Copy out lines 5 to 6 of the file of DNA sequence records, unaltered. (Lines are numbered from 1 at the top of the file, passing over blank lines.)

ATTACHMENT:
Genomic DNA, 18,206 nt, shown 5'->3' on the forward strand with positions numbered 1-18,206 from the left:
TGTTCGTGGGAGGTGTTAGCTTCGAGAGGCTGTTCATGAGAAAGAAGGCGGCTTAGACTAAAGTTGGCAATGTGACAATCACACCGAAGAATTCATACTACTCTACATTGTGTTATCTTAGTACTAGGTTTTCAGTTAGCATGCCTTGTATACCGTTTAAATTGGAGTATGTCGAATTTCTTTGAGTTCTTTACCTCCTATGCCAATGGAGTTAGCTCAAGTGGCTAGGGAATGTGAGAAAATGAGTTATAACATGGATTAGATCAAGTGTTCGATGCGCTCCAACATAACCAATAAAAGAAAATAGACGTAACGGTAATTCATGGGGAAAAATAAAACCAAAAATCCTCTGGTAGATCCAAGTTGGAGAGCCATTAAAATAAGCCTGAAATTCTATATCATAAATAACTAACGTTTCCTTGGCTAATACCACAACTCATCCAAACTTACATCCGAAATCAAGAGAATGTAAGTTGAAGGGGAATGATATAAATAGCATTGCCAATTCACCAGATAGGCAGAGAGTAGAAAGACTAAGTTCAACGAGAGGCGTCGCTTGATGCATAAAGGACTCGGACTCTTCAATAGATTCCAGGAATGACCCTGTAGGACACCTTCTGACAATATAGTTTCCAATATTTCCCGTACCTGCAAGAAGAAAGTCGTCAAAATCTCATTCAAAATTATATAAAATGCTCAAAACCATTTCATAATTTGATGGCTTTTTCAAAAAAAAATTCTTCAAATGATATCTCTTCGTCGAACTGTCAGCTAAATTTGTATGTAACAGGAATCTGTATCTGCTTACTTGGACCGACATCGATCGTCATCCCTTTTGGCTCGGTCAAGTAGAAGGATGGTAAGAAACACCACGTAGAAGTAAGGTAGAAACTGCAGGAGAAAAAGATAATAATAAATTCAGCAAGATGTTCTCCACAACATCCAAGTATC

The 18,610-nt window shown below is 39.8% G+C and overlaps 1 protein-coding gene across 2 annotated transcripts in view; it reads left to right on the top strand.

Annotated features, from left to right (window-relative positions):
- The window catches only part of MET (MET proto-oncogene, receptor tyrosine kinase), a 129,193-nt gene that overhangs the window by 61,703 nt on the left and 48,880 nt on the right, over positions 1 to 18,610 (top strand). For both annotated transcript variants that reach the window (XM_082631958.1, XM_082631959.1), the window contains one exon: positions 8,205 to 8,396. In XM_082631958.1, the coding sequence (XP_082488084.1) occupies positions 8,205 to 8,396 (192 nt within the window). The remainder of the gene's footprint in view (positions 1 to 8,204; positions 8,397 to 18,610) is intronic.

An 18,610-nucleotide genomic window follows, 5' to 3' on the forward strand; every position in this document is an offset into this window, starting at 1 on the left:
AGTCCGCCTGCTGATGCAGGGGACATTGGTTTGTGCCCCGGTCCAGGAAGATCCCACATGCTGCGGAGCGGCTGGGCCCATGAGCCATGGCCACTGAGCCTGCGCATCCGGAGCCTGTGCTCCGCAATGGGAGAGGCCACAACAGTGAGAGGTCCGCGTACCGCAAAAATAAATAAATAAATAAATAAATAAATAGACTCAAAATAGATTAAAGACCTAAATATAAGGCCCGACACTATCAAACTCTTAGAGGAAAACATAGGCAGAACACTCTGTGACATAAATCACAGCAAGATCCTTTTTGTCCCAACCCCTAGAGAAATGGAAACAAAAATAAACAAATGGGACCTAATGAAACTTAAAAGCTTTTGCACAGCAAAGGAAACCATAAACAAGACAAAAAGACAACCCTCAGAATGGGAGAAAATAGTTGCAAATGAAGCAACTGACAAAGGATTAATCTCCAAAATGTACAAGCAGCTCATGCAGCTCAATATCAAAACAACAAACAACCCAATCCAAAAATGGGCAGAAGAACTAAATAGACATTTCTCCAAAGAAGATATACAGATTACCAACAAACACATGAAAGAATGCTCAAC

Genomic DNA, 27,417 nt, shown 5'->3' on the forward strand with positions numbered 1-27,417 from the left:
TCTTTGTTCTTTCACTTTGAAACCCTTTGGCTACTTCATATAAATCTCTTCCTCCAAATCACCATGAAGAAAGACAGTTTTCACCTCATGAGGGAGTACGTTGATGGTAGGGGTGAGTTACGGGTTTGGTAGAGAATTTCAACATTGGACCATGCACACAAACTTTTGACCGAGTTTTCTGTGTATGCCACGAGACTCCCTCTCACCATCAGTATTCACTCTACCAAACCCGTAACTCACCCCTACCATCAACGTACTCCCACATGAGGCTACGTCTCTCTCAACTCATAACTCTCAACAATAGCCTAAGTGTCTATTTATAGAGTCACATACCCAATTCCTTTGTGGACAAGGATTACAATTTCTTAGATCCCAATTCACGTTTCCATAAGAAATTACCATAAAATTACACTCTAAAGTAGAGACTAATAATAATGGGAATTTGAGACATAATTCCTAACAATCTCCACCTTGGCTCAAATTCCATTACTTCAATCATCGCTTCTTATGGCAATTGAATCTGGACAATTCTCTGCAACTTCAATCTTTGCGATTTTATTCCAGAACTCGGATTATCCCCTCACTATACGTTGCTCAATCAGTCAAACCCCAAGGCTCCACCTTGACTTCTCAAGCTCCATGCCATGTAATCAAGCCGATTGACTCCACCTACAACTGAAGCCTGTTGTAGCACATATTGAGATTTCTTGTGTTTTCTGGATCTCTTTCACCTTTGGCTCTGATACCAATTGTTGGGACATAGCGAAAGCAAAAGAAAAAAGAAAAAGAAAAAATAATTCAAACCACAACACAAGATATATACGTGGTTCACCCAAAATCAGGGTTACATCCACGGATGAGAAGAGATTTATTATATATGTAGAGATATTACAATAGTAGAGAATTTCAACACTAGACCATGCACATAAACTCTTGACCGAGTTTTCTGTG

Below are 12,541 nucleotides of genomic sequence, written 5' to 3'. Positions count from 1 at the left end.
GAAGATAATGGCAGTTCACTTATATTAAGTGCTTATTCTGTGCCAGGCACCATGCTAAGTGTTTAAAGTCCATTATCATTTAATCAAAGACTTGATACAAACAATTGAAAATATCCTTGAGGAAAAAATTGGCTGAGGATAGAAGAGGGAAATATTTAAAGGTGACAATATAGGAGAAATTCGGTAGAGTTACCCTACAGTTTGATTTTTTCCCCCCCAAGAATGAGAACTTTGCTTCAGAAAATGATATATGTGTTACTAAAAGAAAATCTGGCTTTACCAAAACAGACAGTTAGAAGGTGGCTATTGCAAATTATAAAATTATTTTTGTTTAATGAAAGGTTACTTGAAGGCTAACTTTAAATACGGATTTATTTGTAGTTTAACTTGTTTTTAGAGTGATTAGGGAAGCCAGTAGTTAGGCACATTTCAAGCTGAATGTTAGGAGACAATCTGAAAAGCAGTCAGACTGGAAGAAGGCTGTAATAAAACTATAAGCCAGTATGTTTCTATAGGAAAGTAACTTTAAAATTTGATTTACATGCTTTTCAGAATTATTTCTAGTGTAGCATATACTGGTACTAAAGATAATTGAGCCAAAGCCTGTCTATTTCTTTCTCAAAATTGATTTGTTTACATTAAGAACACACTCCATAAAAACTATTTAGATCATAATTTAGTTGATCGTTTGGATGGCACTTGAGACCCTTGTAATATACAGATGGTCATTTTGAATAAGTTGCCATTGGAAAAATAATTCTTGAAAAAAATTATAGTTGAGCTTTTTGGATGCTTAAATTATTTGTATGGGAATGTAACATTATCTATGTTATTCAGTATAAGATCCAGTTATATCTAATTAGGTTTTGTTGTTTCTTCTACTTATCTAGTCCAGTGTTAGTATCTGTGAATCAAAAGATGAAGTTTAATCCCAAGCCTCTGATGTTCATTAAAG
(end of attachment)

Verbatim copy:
- The window catches only part of MET (MET proto-oncogene, receptor tyrosine kinase), a 129,193-nt gene that overhangs the window by 61,703 nt on the left and 48,880 nt on the right, over positions 1 to 18,610 (top strand). For both annotated transcript variants that reach the window (XM_082631958.1, XM_082631959.1), the window contains one exon: positions 8,205 to 8,396. In XM_082631958.1, the coding sequence (XP_082488084.1) occupies positions 8,205 to 8,396 (192 nt within the window). The remainder of the gene's footprint in view (positions 1 to 8,204; positions 8,397 to 18,610) is intronic.

An 18,610-nucleotide genomic window follows, 5' to 3' on the forward strand; every position in this document is an offset into this window, starting at 1 on the left: